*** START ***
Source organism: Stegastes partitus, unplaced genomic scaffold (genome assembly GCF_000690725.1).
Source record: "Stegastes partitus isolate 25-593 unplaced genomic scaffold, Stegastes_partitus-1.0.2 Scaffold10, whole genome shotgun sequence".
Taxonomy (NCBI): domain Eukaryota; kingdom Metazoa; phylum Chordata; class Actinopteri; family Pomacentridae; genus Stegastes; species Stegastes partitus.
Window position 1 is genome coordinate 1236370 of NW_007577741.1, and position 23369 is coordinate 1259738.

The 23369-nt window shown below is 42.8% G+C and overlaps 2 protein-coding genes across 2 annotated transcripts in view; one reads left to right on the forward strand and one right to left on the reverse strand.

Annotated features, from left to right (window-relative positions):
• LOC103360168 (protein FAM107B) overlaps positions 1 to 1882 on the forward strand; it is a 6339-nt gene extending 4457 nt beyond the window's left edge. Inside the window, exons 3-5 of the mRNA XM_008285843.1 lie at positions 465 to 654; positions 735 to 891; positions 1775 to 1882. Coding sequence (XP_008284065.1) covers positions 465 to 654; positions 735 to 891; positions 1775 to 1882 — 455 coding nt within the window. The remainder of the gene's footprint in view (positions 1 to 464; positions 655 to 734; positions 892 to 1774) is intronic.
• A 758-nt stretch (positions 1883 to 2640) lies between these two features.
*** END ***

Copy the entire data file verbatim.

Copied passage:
Source organism: Stegastes partitus, unplaced genomic scaffold (genome assembly GCF_000690725.1).
Source record: "Stegastes partitus isolate 25-593 unplaced genomic scaffold, Stegastes_partitus-1.0.2 Scaffold10, whole genome shotgun sequence".
Taxonomy (NCBI): domain Eukaryota; kingdom Metazoa; phylum Chordata; class Actinopteri; family Pomacentridae; genus Stegastes; species Stegastes partitus.
Window position 1 is genome coordinate 1236370 of NW_007577741.1, and position 23369 is coordinate 1259738.

The 23369-nt window shown below is 42.8% G+C and overlaps 2 protein-coding genes across 2 annotated transcripts in view; one reads left to right on the forward strand and one right to left on the reverse strand.

Annotated features, from left to right (window-relative positions):
• LOC103360168 (protein FAM107B) overlaps positions 1 to 1882 on the forward strand; it is a 6339-nt gene extending 4457 nt beyond the window's left edge. Inside the window, exons 3-5 of the mRNA XM_008285843.1 lie at positions 465 to 654; positions 735 to 891; positions 1775 to 1882. Coding sequence (XP_008284065.1) covers positions 465 to 654; positions 735 to 891; positions 1775 to 1882 — 455 coding nt within the window. The remainder of the gene's footprint in view (positions 1 to 464; positions 655 to 734; positions 892 to 1774) is intronic.
• A 758-nt stretch (positions 1883 to 2640) lies between these two features.